Gastronomy and Biodiversity


Of the many traditional cheeses made on Monte Baldo, a few exquisite varieties include: Monte Veronese, Monte, Casàt in oil, and young and fragrant Casatèle. These cheeses were once produced in dedicated mountain huts known as baiti.

  • Monte Veronese This delicacy is protected by the European Union and was one of the very first Italian cheeses made with cow’s milk to obtain the d.o.p. (“di origine protetta”, or “of protected origin”) quality standard. Though Monte Veronese cheese is primarily produced in the Lessinia hills, Monte Baldo is also included in the official production area. According to regulations, there are two types of Monte Veronese d.o.p. that can be produced using whole or semi-skimmed milk. The first is prepared in three days, while the second variety is aged between ninety days and six months.
  • Monte Monte is the typical cheese of Monte Baldo, produced now only by a small handful of farmers located primarily on the Western slopes. It’s produced in casére, may be fresh or aged, and represents a cultural tradition that still survives today on Monte Baldo.
  • Fresh Monte is produced using two thirds whole cow’s milk and one third semi-skimmed. It can be produced all year round, with the exception of Winter. The milk is from grass-fed cows. The cheese matures over a couple of months in cool and humid cellars, where it is flipped over regularly, but then is not aged. When ready to be eaten, it is off-white or light straw-yellow in colour, compact, and displays extremely small eyes.
  • The flavour is sweet and sometimes slightly sour. Aged Monte, on the other hand, is made using mostly skimmed milk and approximately one third is freshly milked. In this case, the milk comes from hay-fed cows, and is produced while the animals are in the barns during the winter and early spring. It matures over a couple of months in a cool and humid cellar, where it is cleaned with a rag and flipped over daily.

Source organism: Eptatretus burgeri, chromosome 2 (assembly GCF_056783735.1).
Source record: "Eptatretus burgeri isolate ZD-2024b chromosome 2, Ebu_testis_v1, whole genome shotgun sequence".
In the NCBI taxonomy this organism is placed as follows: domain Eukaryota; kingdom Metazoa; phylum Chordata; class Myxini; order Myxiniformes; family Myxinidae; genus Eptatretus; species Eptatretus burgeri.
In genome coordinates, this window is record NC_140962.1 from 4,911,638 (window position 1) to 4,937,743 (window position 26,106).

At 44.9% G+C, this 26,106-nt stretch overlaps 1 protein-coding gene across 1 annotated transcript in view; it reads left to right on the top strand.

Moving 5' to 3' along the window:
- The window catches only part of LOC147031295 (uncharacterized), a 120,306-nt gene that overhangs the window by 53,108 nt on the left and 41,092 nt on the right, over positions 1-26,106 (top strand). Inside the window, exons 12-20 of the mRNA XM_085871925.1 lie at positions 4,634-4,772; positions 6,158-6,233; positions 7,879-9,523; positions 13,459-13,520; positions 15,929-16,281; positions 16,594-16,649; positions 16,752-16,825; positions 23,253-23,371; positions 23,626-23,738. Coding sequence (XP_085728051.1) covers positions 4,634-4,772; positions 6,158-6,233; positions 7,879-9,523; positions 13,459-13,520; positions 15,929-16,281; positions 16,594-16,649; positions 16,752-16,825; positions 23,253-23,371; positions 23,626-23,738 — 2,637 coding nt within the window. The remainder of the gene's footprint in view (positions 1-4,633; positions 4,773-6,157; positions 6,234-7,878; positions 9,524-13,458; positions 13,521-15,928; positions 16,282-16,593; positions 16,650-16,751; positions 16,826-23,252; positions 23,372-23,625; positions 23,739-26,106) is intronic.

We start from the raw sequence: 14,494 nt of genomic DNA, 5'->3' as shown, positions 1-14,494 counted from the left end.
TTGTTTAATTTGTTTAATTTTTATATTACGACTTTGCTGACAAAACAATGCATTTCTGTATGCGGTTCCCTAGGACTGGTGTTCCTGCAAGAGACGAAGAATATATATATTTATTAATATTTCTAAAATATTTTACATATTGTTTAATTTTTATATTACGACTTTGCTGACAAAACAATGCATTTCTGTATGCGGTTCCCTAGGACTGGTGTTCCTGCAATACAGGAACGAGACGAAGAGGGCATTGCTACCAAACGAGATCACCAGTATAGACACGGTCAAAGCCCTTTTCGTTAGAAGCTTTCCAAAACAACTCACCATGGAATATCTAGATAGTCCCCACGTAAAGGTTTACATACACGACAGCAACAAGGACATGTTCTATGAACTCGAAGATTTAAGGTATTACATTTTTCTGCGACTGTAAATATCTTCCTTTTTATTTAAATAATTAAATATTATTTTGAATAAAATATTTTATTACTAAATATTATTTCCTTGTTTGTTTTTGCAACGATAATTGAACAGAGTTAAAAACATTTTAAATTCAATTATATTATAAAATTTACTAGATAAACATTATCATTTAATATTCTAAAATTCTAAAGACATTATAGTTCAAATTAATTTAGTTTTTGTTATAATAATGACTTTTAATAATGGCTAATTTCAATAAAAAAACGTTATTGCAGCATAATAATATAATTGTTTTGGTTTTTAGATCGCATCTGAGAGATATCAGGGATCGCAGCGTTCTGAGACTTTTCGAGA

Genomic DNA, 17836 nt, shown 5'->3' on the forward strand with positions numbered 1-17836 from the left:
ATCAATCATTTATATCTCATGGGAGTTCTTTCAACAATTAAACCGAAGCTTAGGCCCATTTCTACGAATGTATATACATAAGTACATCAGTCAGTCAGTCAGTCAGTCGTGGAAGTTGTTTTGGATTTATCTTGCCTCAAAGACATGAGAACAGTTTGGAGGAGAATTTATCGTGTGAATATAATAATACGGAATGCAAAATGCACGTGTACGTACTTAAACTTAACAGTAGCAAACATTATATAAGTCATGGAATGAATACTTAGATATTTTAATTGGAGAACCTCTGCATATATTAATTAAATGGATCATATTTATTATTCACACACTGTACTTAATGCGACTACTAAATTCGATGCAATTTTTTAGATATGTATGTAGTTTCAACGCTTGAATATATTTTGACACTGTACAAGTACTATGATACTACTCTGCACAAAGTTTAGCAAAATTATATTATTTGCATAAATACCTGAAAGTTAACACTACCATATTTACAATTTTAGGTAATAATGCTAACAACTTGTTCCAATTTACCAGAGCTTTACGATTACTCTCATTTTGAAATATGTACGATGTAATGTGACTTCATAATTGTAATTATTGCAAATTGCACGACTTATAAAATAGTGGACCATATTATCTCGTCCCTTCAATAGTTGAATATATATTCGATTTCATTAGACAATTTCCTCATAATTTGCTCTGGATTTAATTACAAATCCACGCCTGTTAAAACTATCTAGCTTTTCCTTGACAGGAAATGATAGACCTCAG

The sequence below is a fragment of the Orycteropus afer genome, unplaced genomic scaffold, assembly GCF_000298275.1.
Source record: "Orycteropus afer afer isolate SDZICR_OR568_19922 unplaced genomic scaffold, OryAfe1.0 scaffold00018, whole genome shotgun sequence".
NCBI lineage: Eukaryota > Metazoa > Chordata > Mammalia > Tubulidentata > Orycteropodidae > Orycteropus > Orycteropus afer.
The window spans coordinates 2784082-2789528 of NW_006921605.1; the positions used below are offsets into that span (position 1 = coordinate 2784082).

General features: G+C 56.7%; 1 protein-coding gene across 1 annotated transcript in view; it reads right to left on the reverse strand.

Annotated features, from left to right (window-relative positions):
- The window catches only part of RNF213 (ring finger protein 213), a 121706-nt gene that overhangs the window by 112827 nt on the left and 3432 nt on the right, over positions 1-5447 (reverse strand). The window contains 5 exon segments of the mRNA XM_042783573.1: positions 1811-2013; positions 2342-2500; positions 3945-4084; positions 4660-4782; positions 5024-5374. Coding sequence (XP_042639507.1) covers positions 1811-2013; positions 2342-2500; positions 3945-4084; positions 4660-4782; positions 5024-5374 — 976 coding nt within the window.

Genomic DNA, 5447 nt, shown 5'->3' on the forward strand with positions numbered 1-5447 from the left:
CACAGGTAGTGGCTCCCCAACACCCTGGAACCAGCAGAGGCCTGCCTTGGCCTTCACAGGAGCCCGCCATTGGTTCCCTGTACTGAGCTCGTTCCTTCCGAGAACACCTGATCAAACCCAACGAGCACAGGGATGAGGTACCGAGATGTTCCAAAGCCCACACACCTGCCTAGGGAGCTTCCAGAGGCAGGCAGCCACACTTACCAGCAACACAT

• Casàt of Lake Garda This cheese is made using raw milk, either whole or skimmed. It is not generally aged, and is primarily produced for self-consumption. It’s a fresh cheese that comes in small wheels and is cut up into small cubes before being steeped in olive oil. This tradition has now all but disappeared. It is a true local culinary treat that ties both the East and West shores of the lake together with the flavours of Monte Baldo.
  • Casatèle Quite small in size, these extremely fresh cheeses mature for only ten to fifteen days. On Monte Baldo, these are made using milk from alpine pastures. To truly appreciate the flavour of casatelle, they should be thinly sliced, with a drizzle of extra virgin olive oil from the lakeshores, a pinch of salt and a dash of freshly ground black pepper. It makes for a simple yet flavourful summer dish or a tasty appetizer.
  • Fried cheese It was the richest food for the farmers during those summer months spent in alpine pastures, as the cheese was fried in butter. It was a robust and tasty change of pace from the monotonous daily meal of bread and fresh cheese. To prepare fried cheese you must melt the butter (100g for four people) in a frying pan, slice the cheese (150g per person for a good dinner) and fry it in the butter. It is best served with hot polenta.